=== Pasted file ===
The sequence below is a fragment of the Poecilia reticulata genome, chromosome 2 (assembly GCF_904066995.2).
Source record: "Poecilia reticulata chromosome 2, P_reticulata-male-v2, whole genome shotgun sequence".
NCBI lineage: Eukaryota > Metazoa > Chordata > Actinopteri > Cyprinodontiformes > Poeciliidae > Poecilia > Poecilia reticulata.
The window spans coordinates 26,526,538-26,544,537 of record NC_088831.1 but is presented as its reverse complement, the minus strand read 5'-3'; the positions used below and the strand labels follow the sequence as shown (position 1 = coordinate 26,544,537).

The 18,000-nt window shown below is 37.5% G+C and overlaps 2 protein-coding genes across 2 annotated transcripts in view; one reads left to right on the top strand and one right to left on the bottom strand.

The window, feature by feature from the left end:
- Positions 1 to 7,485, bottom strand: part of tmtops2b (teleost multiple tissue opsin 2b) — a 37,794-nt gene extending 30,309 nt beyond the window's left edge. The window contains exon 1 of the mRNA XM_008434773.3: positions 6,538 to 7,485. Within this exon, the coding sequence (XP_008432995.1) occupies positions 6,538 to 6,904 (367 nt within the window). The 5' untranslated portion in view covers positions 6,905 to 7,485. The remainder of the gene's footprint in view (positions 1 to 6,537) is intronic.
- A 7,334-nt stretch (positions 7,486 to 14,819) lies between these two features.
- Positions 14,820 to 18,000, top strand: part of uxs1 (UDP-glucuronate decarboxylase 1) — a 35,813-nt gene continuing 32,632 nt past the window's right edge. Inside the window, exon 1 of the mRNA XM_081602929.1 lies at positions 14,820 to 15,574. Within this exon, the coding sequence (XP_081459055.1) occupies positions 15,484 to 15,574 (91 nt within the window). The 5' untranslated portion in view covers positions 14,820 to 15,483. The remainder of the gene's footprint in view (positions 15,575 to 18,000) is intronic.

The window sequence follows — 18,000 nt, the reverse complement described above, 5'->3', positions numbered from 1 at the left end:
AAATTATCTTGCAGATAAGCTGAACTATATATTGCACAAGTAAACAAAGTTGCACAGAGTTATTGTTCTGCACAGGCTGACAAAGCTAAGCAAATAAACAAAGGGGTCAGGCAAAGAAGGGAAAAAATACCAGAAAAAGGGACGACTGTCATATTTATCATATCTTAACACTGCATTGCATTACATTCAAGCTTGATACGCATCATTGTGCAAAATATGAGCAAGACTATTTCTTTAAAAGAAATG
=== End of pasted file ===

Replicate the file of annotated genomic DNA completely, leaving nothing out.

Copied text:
The sequence below is a fragment of the Poecilia reticulata genome, chromosome 2 (assembly GCF_904066995.2).
Source record: "Poecilia reticulata chromosome 2, P_reticulata-male-v2, whole genome shotgun sequence".
NCBI lineage: Eukaryota > Metazoa > Chordata > Actinopteri > Cyprinodontiformes > Poeciliidae > Poecilia > Poecilia reticulata.
The window spans coordinates 26,526,538-26,544,537 of record NC_088831.1 but is presented as its reverse complement, the minus strand read 5'-3'; the positions used below and the strand labels follow the sequence as shown (position 1 = coordinate 26,544,537).

The 18,000-nt window shown below is 37.5% G+C and overlaps 2 protein-coding genes across 2 annotated transcripts in view; one reads left to right on the top strand and one right to left on the bottom strand.

The window, feature by feature from the left end:
- Positions 1 to 7,485, bottom strand: part of tmtops2b (teleost multiple tissue opsin 2b) — a 37,794-nt gene extending 30,309 nt beyond the window's left edge. The window contains exon 1 of the mRNA XM_008434773.3: positions 6,538 to 7,485. Within this exon, the coding sequence (XP_008432995.1) occupies positions 6,538 to 6,904 (367 nt within the window). The 5' untranslated portion in view covers positions 6,905 to 7,485. The remainder of the gene's footprint in view (positions 1 to 6,537) is intronic.
- A 7,334-nt stretch (positions 7,486 to 14,819) lies between these two features.
- Positions 14,820 to 18,000, top strand: part of uxs1 (UDP-glucuronate decarboxylase 1) — a 35,813-nt gene continuing 32,632 nt past the window's right edge. Inside the window, exon 1 of the mRNA XM_081602929.1 lies at positions 14,820 to 15,574. Within this exon, the coding sequence (XP_081459055.1) occupies positions 15,484 to 15,574 (91 nt within the window). The 5' untranslated portion in view covers positions 14,820 to 15,483. The remainder of the gene's footprint in view (positions 15,575 to 18,000) is intronic.

The window sequence follows — 18,000 nt, the reverse complement described above, 5'->3', positions numbered from 1 at the left end:
AAATTATCTTGCAGATAAGCTGAACTATATATTGCACAAGTAAACAAAGTTGCACAGAGTTATTGTTCTGCACAGGCTGACAAAGCTAAGCAAATAAACAAAGGGGTCAGGCAAAGAAGGGAAAAAATACCAGAAAAAGGGACGACTGTCATATTTATCATATCTTAACACTGCATTGCATTACATTCAAGCTTGATACGCATCATTGTGCAAAATATGAGCAAGACTATTTCTTTAAAAGAAATG